Senior school football players who want to play the game in college in many cases are met with unfamiliar terms once they become involved in the college football recruiting process. Specifically, they’ll often hear of the “redshirt,” along with the “grayshirt” and “greenshirt” – terms that reference player recruiting and player development strategies employed by many colleges in recruiting for football.
NCAA (National Collegiate Athletic Association) rules allow a college football player five years to accomplish his four seasons of eligibility. That fifth year in which the player doesn’t compete on the field, although he practices and receives his scholarship just as any player on a basketball scholarship, is named the redshirt year. ทีเด็ดบอลชุด Usually, new recruits are redshirted their freshman year since they tend to need more hours to produce as college players who are able to contribute to the success of the team. A freshman player who plays in games during his first year on campus (he isn’t redshirted) can have only three additional years to play, but a freshman who doesn’t play in games during his first year in college (he’s redshirted) will still have four more years of playing eligibility from then on first year.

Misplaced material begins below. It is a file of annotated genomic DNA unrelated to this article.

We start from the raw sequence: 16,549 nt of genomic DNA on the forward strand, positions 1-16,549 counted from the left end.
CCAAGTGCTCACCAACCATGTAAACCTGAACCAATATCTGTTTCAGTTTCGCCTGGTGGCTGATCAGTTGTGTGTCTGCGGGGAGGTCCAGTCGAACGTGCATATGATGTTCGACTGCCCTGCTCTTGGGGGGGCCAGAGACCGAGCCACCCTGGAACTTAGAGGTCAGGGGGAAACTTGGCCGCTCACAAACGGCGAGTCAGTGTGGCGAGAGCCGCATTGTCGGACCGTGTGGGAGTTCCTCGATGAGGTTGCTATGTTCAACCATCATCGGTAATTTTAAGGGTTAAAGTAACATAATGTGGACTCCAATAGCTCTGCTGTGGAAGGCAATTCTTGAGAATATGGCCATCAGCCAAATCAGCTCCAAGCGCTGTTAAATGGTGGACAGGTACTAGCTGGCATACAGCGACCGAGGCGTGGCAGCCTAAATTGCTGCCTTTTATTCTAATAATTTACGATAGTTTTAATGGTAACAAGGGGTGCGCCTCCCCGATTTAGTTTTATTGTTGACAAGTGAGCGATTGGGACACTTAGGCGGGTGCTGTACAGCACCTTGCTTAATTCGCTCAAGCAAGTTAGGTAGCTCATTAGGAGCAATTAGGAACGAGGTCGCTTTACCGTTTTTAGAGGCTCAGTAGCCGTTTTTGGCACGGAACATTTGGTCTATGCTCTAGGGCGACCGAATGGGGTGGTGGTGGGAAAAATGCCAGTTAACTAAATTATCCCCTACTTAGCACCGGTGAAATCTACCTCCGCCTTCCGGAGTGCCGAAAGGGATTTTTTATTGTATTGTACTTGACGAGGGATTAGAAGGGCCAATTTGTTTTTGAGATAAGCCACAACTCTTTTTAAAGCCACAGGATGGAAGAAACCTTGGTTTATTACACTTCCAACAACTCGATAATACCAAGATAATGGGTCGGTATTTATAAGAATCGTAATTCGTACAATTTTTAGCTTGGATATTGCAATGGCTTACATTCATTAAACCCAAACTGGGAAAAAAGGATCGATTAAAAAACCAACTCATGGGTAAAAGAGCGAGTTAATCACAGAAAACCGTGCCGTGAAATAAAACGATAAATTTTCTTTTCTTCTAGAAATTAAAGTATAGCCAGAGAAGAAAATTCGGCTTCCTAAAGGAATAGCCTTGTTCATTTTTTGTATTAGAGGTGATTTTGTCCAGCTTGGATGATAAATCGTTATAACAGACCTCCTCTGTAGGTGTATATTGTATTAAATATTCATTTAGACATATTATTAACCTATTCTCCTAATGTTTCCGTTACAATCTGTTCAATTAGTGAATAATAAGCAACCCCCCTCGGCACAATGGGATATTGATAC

A high school player receives a greenshirt or is “greenshirted” when he graduates early from high school and thereby forgoes his spring semester there so that he can enroll in college for that semester. Almost unheard of until recent years, the greenshirt allows high school players to participate in spring practice along with his college team, develop his football skills and comprehension of the team’s system during the spring and summer, and possibly begin playing in games these fall. This technique gives a new player and the college team an early on begin preparing to play football in college, but comes at the cost of leaving high school early, that might or might not be the very best long-term strategy for a student.
A new player gets a grayshirt or is “grayshirted” when he signs a letter of intent on signing day in February, but doesn’t enter college full-time before following spring rather than the following fall. He doesn’t receive a scholarship, practice with the team, or take a full-time load of college courses until his spring enrollment. Grayshirting a new player allows a college to sign a new player, but delay his play in games for another year. In effect, grayshirting gives a new player another year of practice before play, considering that the NCAA-mandated five-year eligibility period doesn’t begin until students is enrolled full-time. College programs which have already awarded near the utmost number allowed under NCAA rules are forced to sign a tiny recruiting class, and they are most interested in players that are ready to grayshirt.